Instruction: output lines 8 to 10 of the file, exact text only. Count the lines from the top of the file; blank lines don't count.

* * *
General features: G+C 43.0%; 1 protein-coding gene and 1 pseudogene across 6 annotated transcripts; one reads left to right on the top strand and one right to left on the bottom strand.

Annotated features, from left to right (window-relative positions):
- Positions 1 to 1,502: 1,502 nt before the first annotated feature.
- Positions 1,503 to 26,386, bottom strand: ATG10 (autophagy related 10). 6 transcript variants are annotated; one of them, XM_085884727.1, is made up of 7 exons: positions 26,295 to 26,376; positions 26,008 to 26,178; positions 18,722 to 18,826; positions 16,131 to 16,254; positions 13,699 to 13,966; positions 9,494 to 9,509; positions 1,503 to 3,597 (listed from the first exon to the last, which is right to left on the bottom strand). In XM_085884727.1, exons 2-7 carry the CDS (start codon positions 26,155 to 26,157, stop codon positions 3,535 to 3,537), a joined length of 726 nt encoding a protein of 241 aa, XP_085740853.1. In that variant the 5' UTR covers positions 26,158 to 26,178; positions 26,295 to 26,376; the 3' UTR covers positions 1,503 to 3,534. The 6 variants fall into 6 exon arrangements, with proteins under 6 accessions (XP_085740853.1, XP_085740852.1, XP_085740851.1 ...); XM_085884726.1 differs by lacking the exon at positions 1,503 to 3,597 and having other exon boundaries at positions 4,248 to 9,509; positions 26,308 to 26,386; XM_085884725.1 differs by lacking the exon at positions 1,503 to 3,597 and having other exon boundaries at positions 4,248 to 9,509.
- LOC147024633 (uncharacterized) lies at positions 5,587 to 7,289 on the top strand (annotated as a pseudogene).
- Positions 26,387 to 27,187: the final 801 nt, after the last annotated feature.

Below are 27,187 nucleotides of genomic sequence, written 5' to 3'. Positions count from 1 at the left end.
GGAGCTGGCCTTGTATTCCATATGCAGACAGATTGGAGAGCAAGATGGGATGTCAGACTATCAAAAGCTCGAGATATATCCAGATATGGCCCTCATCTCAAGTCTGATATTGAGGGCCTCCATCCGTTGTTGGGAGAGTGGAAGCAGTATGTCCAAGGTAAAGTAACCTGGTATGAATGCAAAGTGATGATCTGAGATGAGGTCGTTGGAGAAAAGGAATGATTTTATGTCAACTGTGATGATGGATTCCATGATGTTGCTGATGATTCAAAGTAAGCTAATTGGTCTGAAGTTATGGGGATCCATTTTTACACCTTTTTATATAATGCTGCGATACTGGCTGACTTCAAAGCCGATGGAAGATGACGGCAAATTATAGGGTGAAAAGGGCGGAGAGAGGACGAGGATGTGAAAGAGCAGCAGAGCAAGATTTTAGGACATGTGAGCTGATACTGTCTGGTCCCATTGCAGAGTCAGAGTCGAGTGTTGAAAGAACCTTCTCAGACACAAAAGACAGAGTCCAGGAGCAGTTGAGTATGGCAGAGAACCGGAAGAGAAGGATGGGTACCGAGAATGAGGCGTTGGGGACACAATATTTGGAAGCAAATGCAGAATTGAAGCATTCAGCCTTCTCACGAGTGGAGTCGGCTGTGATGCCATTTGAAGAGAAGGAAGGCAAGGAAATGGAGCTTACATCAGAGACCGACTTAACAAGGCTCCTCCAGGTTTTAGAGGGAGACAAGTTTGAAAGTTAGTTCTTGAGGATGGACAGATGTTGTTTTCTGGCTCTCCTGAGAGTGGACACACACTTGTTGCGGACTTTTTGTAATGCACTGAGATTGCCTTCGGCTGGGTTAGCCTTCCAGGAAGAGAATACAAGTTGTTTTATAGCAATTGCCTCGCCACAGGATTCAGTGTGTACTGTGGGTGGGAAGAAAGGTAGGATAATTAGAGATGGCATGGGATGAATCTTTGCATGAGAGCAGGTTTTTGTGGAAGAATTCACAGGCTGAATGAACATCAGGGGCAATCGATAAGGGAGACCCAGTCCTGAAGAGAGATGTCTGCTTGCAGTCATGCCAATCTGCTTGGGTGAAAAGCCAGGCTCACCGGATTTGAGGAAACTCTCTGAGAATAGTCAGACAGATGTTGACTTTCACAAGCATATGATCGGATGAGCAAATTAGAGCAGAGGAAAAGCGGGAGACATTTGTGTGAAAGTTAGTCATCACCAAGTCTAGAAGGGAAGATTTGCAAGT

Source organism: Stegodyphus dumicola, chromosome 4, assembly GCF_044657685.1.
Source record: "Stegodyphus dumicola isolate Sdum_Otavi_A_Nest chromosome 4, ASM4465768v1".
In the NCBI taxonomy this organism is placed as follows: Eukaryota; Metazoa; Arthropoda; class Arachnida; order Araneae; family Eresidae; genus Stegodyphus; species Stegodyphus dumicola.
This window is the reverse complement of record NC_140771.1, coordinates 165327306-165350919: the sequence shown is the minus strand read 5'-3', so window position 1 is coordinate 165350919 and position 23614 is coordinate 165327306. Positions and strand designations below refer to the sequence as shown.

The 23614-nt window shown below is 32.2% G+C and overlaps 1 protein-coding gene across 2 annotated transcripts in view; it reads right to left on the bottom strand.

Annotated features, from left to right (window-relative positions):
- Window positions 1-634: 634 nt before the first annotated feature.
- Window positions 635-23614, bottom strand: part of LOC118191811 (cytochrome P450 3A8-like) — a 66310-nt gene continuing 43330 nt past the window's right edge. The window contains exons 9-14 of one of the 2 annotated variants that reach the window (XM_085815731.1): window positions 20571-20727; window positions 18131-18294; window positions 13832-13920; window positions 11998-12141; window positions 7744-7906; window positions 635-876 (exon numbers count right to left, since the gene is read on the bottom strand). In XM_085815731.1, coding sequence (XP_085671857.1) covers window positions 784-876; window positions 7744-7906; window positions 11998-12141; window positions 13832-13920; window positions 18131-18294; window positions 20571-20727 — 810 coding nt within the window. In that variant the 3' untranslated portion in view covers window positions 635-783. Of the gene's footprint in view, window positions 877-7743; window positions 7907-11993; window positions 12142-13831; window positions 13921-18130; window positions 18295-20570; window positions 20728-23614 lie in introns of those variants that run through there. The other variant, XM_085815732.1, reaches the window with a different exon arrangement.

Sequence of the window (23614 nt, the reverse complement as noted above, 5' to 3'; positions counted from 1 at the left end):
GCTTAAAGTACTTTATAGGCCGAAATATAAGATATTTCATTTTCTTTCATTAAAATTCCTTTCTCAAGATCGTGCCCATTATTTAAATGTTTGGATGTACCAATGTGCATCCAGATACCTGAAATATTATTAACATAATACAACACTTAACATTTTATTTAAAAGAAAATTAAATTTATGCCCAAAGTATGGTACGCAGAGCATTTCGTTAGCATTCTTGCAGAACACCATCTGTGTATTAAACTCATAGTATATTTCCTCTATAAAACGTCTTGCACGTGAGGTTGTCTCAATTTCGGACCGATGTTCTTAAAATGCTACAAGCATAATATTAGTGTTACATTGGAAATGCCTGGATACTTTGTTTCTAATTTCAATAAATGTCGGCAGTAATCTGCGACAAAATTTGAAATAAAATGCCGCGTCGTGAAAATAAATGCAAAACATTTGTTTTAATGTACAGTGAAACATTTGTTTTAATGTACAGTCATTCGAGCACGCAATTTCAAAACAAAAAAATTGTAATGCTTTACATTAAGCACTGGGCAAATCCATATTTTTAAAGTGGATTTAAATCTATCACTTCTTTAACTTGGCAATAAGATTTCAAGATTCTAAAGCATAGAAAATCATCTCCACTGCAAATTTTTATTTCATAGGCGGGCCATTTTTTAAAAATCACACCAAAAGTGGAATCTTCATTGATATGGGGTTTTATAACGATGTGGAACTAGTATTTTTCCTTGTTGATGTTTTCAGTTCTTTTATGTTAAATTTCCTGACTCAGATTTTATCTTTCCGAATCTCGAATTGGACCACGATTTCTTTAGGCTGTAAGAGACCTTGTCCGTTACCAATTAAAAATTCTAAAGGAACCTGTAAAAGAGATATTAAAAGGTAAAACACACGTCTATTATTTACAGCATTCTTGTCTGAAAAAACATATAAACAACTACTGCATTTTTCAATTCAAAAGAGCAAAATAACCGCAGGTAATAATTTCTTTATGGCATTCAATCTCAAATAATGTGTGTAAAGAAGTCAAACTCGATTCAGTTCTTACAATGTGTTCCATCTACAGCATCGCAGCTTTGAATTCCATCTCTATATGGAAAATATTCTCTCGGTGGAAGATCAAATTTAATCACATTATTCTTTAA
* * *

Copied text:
GGAGCTGGCCTTGTATTCCATATGCAGACAGATTGGAGAGCAAGATGGGATGTCAGACTATCAAAAGCTCGAGATATATCCAGATATGGCCCTCATCTCAAGTCTGATATTGAGGGCCTCCATCCGTTGTTGGGAGAGTGGAAGCAGTATGTCCAAGGTAAAGTAACCTGGTATGAATGCAAAGTGATGATCTGAGATGAGGTCGTTGGAGAAAAGGAATGATTTTATGTCAACTGTGATGATGGATTCCATGATGTTGCTGATGATTCAAAGTAAGCTAATTGGTCTGAAGTTATGGGGATCCATTTTTACACCTTTTTATATAATGCTGCGATACTGGCTGACTTCAAAGCCGATGGAAGATGACGGCAAATTATAGGGTGAAAAGGGCGGAGAGAGGACGAGGATGTGAAAGAGCAGCAGAGCAAGATTTTAGGACATGTGAGCTGATACTGTCTGGTCCCATTGCAGAGTCAGAGTCGAGTGTTGAAAGAACCTTCTCAGACACAAAAGACAGAGTCCAGGAGCAGTTGAGTATGGCAGAGAACCGGAAGAGAAGGATGGGTACCGAGAATGAGGCGTTGGGGACACAATATTTGGAAGCAAATGCAGAATTGAAGCATTCAGCCTTCTCACGAGTGGAGTCGGCTGTGATGCCATTTGAAGAGAAGGAAGGCAAGGAAATGGAGCTTACATCAGAGACCGACTTAACAAGGCTCCTCCAGGTTTTAGAGGGAGACAAGTTTGAAAGTTAGTTCTTGAGGATGGACAGATGTTGTTTTCTGGCTCTCCTGAGAGTGGACACACACTTGTTGCGGACTTTTTGTAATGCACTGAGATTGCCTTCGGCTGGGTTAGCCTTCCAGGAAGAGAATACAAGTTGTTTTATAGCAATTGCCTCGCCACAGGATTCAGTGTGTACTGTGGGTGGGAAGAAAGGTAGGATAATTAGAGATGGCATGGGATGAATCTTTGCATGAGAGCAGGTTTTTGTGGAAGAATTCACAGGCTGAATGAACATCAGGGGCAATCGATAAGGGAGACCCAGTCCTGAAGAGAGATGTCTGCTTGCAGTCATGCCAATCTGCTTGGGTGAAAAGCCAGGCTCACCGGATTTGAGGAAACTCTCTGAGAATAGTCAGACAGATGTTGACTTTCACAAGCATATGATCGGATGAGCAAATTAGAGCAGAGGAAAAGCGGGAGACATTTGTGTGAAAGTTAGTCATCACCAAGTCTAGAAGGGAAGATTTGCAAGT

Source organism: Stegodyphus dumicola, chromosome 4, assembly GCF_044657685.1.
Source record: "Stegodyphus dumicola isolate Sdum_Otavi_A_Nest chromosome 4, ASM4465768v1".